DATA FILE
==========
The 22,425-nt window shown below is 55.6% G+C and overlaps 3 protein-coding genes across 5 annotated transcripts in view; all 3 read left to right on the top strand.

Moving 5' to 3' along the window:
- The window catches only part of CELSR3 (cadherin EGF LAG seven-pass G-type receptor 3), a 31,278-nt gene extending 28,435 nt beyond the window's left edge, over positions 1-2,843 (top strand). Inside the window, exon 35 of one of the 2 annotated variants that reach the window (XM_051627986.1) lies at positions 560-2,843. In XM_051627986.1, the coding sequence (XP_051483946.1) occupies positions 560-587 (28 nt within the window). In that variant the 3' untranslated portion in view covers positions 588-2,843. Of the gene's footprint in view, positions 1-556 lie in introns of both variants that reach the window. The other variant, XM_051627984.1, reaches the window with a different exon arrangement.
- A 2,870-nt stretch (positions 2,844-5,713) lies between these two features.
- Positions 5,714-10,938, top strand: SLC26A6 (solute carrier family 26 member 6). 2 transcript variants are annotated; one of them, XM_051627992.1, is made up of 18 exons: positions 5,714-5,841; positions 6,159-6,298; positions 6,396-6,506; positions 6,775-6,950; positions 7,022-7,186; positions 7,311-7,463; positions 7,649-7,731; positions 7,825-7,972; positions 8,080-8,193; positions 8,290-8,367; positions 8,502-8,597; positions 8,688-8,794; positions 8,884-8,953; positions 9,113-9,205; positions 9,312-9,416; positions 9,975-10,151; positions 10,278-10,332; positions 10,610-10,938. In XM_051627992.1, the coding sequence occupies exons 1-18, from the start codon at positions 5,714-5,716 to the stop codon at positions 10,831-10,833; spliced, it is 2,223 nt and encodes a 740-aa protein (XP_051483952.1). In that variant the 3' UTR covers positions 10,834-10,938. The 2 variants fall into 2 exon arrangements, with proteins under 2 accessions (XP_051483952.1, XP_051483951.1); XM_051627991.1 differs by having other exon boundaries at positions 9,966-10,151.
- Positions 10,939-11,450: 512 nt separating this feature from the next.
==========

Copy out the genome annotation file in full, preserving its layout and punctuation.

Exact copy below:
The 22,425-nt window shown below is 55.6% G+C and overlaps 3 protein-coding genes across 5 annotated transcripts in view; all 3 read left to right on the top strand.

Moving 5' to 3' along the window:
- The window catches only part of CELSR3 (cadherin EGF LAG seven-pass G-type receptor 3), a 31,278-nt gene extending 28,435 nt beyond the window's left edge, over positions 1-2,843 (top strand). Inside the window, exon 35 of one of the 2 annotated variants that reach the window (XM_051627986.1) lies at positions 560-2,843. In XM_051627986.1, the coding sequence (XP_051483946.1) occupies positions 560-587 (28 nt within the window). In that variant the 3' untranslated portion in view covers positions 588-2,843. Of the gene's footprint in view, positions 1-556 lie in introns of both variants that reach the window. The other variant, XM_051627984.1, reaches the window with a different exon arrangement.
- A 2,870-nt stretch (positions 2,844-5,713) lies between these two features.
- Positions 5,714-10,938, top strand: SLC26A6 (solute carrier family 26 member 6). 2 transcript variants are annotated; one of them, XM_051627992.1, is made up of 18 exons: positions 5,714-5,841; positions 6,159-6,298; positions 6,396-6,506; positions 6,775-6,950; positions 7,022-7,186; positions 7,311-7,463; positions 7,649-7,731; positions 7,825-7,972; positions 8,080-8,193; positions 8,290-8,367; positions 8,502-8,597; positions 8,688-8,794; positions 8,884-8,953; positions 9,113-9,205; positions 9,312-9,416; positions 9,975-10,151; positions 10,278-10,332; positions 10,610-10,938. In XM_051627992.1, the coding sequence occupies exons 1-18, from the start codon at positions 5,714-5,716 to the stop codon at positions 10,831-10,833; spliced, it is 2,223 nt and encodes a 740-aa protein (XP_051483952.1). In that variant the 3' UTR covers positions 10,834-10,938. The 2 variants fall into 2 exon arrangements, with proteins under 2 accessions (XP_051483952.1, XP_051483951.1); XM_051627991.1 differs by having other exon boundaries at positions 9,966-10,151.
- Positions 10,939-11,450: 512 nt separating this feature from the next.